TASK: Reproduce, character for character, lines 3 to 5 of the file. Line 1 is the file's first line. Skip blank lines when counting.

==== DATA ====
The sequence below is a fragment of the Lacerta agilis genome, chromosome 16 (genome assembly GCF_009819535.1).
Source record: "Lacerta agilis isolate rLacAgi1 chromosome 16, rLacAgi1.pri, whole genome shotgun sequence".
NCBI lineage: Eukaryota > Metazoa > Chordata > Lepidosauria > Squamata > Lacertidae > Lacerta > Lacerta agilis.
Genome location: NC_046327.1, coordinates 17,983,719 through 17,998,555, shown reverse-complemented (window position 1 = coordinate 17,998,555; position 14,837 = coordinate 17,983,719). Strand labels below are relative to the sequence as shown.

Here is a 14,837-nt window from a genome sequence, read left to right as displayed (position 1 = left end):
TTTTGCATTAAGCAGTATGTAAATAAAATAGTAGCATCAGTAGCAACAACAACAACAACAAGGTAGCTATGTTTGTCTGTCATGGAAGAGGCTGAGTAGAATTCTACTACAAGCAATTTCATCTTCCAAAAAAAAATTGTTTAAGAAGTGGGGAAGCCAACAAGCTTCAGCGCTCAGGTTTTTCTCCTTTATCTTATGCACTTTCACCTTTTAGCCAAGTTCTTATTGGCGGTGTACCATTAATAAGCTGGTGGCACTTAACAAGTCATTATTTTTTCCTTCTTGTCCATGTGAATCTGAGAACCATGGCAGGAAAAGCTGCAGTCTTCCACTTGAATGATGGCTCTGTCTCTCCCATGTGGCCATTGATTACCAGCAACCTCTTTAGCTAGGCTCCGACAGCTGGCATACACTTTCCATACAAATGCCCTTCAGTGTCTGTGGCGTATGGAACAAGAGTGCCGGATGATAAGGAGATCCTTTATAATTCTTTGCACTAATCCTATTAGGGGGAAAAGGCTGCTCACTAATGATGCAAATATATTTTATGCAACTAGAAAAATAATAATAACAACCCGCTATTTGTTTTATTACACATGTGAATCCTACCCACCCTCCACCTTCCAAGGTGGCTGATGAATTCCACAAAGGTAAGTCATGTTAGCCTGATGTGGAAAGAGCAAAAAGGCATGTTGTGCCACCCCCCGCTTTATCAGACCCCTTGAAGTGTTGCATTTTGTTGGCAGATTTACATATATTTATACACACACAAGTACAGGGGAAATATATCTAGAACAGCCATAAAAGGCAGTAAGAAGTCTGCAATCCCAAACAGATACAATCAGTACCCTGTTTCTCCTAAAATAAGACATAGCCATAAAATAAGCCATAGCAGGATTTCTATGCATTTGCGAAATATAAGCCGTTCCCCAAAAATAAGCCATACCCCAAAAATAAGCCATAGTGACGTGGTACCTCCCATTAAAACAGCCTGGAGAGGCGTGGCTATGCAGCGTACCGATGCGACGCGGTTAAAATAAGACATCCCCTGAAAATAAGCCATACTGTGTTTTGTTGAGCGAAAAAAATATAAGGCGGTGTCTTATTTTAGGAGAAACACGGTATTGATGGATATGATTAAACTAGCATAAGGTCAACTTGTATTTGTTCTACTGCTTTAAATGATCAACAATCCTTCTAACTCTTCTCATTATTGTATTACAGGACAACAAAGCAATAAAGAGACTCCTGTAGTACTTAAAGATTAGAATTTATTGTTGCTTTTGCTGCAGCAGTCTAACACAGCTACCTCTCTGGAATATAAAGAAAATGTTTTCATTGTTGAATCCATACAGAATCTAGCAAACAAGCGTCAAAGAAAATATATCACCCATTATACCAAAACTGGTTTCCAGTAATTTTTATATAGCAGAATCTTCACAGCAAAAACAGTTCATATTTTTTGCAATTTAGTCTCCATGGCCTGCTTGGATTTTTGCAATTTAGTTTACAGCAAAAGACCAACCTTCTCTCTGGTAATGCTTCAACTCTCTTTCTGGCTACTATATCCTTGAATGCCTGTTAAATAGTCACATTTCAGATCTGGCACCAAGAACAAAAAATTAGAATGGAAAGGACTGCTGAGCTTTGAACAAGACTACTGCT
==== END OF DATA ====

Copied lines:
NCBI lineage: Eukaryota > Metazoa > Chordata > Lepidosauria > Squamata > Lacertidae > Lacerta > Lacerta agilis.
Genome location: NC_046327.1, coordinates 17,983,719 through 17,998,555, shown reverse-complemented (window position 1 = coordinate 17,998,555; position 14,837 = coordinate 17,983,719). Strand labels below are relative to the sequence as shown.

Here is a 14,837-nt window from a genome sequence, read left to right as displayed (position 1 = left end):